Contents

Page 139

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Title Volume 15, Number 1, Spring 1982
Subject Periodicals; Mormons; Religious thought; Philosophy and religion
Description Independent national quarterly established to express Mormon culture and examine the relevance of religion to secular life. It is edited by Mormons who wish to bring their faith into dialogue with human experience as a whole and to foster artistic and scholarly achievement based on their cultural heritage. The journal encourages a variety of viewpoints; although every effort is made to insure accurate scholarship and responsible judgment, the views expressed are those of the individual authors and are not necessarily those of the Mormon Church or of the editors.
Website http://dialoguejournal.com
Publisher Dialogue Foundation, Nine Exchange Place, 215 Boston Bldg., Salt Lake City, Utah 84111
Scanning Vendor Backstage Library Works - 1180 S. 800 E. Orem, UT 84097
Contributors Bradford, Mary Lythgoe
Date 1982
Type Text
Digitization Specifications Pages scanned at 400ppi on Fujitsu fi-5650C sheetfed scanner as 8-bit grayscale or 24-bit RGB uncompressed TIFF images. Images resized to 950 pixels wide, 150 dpi, and saved as JPEG (level 8) in PhotoShop CS with Unsharp Mask of 100/.3.
Language eng
Rights Management Digital image, copyright 2004, Dialogue Foundation. All rights reserved.
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Title Page 139
Identifier V15N01-0141_Page 139.jpg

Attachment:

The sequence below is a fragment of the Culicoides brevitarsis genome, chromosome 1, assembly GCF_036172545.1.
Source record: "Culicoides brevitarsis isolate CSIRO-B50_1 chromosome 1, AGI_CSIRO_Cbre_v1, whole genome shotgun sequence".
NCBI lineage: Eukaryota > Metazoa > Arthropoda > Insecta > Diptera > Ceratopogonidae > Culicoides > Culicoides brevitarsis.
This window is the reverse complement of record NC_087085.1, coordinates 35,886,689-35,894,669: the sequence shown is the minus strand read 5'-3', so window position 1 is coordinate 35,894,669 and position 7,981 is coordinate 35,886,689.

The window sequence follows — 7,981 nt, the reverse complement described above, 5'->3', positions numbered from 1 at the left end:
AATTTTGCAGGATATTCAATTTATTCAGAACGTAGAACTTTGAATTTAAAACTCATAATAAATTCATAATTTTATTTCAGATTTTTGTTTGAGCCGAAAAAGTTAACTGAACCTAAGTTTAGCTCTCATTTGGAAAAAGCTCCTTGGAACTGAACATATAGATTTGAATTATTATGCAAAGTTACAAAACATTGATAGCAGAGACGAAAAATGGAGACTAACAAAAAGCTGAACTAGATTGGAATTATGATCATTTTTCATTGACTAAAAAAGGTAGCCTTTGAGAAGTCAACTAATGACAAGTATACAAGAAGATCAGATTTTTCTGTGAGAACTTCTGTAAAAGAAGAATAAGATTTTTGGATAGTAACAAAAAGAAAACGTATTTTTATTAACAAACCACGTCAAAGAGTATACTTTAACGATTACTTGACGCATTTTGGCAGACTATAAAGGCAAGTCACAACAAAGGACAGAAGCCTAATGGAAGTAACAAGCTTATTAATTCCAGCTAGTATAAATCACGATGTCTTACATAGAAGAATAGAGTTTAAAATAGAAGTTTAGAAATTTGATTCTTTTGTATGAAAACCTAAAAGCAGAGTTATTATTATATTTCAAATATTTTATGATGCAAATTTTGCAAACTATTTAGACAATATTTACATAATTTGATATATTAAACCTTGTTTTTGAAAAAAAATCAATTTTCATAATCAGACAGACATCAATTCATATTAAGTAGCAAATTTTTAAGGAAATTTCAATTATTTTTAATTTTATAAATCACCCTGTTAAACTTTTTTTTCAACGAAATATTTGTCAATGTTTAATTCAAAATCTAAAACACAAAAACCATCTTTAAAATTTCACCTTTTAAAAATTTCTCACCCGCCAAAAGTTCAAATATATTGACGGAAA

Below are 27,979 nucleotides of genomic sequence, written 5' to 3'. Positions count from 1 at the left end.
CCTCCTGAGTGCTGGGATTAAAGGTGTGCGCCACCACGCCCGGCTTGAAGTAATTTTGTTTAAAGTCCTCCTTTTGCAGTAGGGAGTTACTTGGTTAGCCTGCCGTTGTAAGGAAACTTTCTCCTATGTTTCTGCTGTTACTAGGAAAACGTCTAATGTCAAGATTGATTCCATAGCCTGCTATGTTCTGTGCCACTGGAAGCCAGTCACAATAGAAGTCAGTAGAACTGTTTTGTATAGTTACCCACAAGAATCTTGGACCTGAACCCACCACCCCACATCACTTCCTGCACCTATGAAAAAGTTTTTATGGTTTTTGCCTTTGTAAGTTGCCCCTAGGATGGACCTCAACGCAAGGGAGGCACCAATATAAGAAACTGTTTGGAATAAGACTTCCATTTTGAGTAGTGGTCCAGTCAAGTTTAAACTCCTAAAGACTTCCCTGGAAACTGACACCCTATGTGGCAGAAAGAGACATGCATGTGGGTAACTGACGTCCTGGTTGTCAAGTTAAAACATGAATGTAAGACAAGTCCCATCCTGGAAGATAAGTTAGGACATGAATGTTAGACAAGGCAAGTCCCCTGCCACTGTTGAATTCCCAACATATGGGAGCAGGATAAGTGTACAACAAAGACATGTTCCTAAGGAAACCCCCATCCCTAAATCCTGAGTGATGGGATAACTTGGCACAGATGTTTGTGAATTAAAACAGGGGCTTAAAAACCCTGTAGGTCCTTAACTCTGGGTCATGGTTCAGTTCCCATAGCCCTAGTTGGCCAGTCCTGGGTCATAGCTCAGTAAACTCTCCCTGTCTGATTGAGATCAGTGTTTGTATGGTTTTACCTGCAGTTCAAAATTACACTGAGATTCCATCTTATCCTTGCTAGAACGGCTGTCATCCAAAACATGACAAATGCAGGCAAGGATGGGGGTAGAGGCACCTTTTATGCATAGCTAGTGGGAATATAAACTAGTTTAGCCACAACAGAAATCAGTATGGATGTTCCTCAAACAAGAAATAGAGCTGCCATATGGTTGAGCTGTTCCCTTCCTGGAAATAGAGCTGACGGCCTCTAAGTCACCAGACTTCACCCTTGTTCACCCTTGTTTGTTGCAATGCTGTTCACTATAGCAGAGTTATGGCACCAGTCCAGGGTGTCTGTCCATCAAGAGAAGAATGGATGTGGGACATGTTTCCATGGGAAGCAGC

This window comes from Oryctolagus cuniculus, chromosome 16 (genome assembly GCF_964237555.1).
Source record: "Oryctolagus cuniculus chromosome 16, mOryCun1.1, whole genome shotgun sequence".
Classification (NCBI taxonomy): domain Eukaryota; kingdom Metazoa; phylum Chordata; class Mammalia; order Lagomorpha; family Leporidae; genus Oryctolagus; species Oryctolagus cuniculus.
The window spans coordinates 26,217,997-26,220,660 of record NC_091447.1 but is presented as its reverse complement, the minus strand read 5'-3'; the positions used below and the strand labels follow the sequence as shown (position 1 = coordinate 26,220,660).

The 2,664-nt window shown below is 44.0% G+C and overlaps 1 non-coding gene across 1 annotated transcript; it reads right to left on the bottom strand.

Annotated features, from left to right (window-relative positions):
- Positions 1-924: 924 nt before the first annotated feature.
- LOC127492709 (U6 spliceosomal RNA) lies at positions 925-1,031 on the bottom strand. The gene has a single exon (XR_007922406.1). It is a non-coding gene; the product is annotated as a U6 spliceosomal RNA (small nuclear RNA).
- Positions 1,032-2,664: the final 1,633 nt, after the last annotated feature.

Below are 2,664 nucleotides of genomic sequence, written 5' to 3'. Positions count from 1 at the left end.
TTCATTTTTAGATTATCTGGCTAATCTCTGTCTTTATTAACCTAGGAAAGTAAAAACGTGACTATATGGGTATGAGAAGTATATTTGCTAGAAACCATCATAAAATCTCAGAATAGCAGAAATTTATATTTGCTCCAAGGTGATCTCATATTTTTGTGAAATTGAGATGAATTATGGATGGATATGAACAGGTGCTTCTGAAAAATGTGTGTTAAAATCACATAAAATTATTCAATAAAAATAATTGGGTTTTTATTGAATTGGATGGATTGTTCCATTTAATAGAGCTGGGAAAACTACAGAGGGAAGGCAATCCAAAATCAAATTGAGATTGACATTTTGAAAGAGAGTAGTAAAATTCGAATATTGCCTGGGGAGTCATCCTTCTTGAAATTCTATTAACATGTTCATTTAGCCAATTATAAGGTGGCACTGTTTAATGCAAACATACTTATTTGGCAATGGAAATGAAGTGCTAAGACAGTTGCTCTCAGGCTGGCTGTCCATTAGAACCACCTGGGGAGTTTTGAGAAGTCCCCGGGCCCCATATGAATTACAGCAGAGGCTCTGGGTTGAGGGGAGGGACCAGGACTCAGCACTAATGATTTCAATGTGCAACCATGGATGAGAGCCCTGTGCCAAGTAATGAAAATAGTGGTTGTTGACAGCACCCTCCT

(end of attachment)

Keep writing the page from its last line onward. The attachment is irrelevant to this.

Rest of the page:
Source Dialogue: Vol 15 No 1
Description PERSONAL VOICES AN "INSIDE-OUTSIDER" IN ZION Jan Shipps This article was written at the request of the editors who asked Jan Shipps for a "disciplined reflection" about her life. At the invitation of Sunstone, I sat down a couple of years ago to write a book review of Samuel Woolley Taylor's Rocky Mountain Empire. As did Topsy, that review just grew and grew until I had nineteen manuscript pages. In the way it compared Sam Taylor's work with The Mormon Experience by Leonard Arrington and Davis Bitton, related both works to others in the field, and moved on to make general observations about the topic rather than limited ones about the books being considered, the text read like an essay, not a book review. What was I to do with it? I had written it for Sunstone, but it seemed more appropriate for a publication such as the New York Review of Books. Should I cut it back or try to get it published as it stood? Since I was not sure, I decided it would be very helpful to have reactions to my manuscript from my non-Mormon colleagues at that university with the long name where I teach, Indiana University-Purdue University at Indianapolis. After circulating it to several colleagues, I was faced with such comments as: "Well, Jan, this is all very interesting, but. But . . . but . . . surely you know that you've been wasting your time. You will never get anyone to publish nineteen pages about a book by ... by ... what's his name? Sam Taylor. It helps that you go on to deal with Leonard Arrington's new book [Davis does not yet exist for most non-Mormon scholars; Leonard's is the only name they are bound to know], but this is an essay, not a book review. There's simply too much of it to ever get it published. Back to the drawing board." Jan Shipps is an associate professor of history and religious studies at the Indiana University School of Liberal Arts, and is director of the IUPUI Center for American Studies. 139
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